|Publication number||US4123344 A|
|Application number||US 05/787,721|
|Publication date||Oct 31, 1978|
|Filing date||Apr 15, 1977|
|Priority date||Apr 15, 1977|
|Also published as||CA1085923A, CA1085923A1, DE2816343A1|
|Publication number||05787721, 787721, US 4123344 A, US 4123344A, US-A-4123344, US4123344 A, US4123344A|
|Inventors||Donald C. Davis|
|Original Assignee||Bendix Autolite Corporation|
|Export Citation||BiBTeX, EndNote, RefMan|
|Patent Citations (11), Referenced by (8), Classifications (16)|
|External Links: USPTO, USPTO Assignment, Espacenet|
1. Field of the Invention
The present invention relates generally to oxygen sensing devices and more particularly to such devices utilizing an electrolytic wafer and intended for use in the exhaust path of an internal combustion engine.
2. Prior Art
In recent years, it has become known to measure the content of oxygen in combustion gases by the use of an electrochemical oxygen sensing device which is exposed to the exhaust gases in an internal combustion engine. The prior art devices have been of two general types, the first of these being referred to as the thimble type, examples of which are disclosed in U.S. Pat. Nos. 3,960,693 and 3,978,006; and the second of these being known as a disc or wafer type, examples of which are shown in U.S. Pat. Nos. 3,909,385 and 3,940,327. Sensors of both types utilize a solid electrolyte such as zirconium oxide (ZrO2) which generates a voltage between the electrodes of the sensor when there is a difference in oxygen partial pressures between the exhaust gas side of the electrolyte and the reference, or air, side of the electrolyte. Because of this, it is absolutely necessary to maintain a good seal along the edges of the electrolyte so that the exhaust gas and reference gas are kept separated. The required seal has been accomplished in prior art devices in various ways. In U.S. Pat. No. 3,909,385, a wafer of electrolyte material is sealed in a metal housing by a hermetic seal formed from a metal oxide frit which wets both the surface of the wafer and the pre-oxidized metal housing. Upon heating, the frit softens to form the necessary seal. In U.S. Pat. No. 3,940,327, means for holding an electrolyte wafer in contact with the flange of a metallic housing is described wherein a ceramic insulating sleeve is used in connection with a high temperature fiber gasket to provide a hermetic seal to prevent leakage of exhaust gases around the wafer. The principal seal is thus provided by the high temperature ceramic fiber gasket.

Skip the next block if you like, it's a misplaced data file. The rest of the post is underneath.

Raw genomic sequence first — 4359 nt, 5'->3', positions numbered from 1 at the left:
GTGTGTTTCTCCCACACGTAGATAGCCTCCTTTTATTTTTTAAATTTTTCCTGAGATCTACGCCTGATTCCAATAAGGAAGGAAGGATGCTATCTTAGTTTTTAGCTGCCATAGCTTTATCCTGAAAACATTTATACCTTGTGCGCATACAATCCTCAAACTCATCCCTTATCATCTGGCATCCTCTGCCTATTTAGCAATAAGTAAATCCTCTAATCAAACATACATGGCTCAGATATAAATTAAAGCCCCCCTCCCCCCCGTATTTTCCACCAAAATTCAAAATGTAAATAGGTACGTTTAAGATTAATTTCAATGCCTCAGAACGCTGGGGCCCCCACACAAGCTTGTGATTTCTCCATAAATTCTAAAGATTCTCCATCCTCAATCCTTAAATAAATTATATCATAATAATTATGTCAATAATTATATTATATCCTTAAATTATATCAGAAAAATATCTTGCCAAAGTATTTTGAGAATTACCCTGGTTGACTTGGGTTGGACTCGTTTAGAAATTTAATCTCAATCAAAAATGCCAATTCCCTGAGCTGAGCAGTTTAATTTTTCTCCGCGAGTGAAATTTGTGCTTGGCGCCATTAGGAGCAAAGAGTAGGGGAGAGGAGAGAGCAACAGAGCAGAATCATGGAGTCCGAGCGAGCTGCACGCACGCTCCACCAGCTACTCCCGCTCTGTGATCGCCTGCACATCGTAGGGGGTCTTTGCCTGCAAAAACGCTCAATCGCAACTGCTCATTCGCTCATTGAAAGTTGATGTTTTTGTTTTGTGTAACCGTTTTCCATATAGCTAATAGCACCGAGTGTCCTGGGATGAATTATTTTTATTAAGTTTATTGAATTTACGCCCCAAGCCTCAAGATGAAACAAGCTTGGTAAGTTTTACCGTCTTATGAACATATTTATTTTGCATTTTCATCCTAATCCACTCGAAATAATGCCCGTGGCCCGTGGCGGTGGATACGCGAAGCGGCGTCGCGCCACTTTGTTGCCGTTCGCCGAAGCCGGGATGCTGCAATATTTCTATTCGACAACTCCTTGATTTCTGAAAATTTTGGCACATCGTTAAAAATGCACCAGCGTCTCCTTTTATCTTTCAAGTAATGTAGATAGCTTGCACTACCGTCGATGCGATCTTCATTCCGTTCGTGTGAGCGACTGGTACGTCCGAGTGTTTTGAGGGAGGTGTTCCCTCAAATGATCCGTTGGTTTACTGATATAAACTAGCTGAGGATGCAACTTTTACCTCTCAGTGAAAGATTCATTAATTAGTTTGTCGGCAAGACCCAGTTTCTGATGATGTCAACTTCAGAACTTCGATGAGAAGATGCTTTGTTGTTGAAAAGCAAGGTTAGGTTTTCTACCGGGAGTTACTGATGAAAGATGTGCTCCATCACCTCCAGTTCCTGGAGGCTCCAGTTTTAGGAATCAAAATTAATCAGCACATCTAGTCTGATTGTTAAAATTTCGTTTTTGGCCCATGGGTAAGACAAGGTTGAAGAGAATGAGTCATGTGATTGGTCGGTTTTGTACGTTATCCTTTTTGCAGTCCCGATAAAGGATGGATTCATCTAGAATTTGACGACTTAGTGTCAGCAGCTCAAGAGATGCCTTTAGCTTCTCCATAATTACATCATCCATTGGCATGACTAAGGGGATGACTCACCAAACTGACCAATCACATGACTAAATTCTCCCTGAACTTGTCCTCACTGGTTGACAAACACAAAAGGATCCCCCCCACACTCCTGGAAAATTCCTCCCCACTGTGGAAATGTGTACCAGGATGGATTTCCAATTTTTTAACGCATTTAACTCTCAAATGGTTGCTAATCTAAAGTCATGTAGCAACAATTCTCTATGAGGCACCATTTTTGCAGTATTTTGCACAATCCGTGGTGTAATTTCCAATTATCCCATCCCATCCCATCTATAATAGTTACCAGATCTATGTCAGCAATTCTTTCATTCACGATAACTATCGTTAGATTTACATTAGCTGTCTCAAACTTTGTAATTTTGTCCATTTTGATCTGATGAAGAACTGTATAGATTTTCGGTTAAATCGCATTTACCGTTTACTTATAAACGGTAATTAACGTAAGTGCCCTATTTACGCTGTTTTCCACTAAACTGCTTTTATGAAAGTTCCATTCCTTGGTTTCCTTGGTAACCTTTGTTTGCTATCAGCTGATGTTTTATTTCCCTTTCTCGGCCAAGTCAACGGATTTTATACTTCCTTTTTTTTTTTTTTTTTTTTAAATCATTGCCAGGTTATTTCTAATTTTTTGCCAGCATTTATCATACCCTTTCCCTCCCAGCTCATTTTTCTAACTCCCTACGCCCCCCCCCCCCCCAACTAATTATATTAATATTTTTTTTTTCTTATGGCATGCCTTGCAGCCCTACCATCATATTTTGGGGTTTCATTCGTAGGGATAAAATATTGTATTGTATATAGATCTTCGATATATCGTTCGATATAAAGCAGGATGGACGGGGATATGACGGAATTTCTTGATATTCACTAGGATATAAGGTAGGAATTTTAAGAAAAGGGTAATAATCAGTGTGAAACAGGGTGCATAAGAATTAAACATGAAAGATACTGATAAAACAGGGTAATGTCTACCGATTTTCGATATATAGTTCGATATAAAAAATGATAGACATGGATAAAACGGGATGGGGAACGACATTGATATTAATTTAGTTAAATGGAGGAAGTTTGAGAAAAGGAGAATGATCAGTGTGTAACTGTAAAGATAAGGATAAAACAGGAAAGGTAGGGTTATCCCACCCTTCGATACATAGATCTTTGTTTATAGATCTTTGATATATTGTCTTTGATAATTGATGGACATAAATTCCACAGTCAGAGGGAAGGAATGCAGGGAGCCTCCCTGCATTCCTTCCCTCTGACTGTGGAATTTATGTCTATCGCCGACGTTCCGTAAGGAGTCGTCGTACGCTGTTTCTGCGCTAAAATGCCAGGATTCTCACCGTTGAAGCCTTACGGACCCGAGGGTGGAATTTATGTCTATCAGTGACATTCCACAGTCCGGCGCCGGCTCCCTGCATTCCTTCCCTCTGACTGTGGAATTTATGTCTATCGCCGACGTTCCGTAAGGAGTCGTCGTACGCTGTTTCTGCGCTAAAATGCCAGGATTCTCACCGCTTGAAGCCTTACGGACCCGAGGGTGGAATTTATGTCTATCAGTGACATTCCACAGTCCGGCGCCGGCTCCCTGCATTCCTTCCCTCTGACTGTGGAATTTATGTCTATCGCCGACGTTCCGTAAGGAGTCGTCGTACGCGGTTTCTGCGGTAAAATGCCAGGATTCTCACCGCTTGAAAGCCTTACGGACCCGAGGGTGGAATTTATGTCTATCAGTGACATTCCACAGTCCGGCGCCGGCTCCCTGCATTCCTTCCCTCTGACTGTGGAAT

The present invention is intended to provide an improved and alternate method of forming a gas-tight seal in an oxygen sensing device of the type mentioned.
The present invention provides an alternative approach to the formation of a gas-tight seal in mounting an electrolyte wafer to its insulator in an oxygen sensing device. The invention provides for a device which does not require gaskets or external sealing devices of metal or other materials.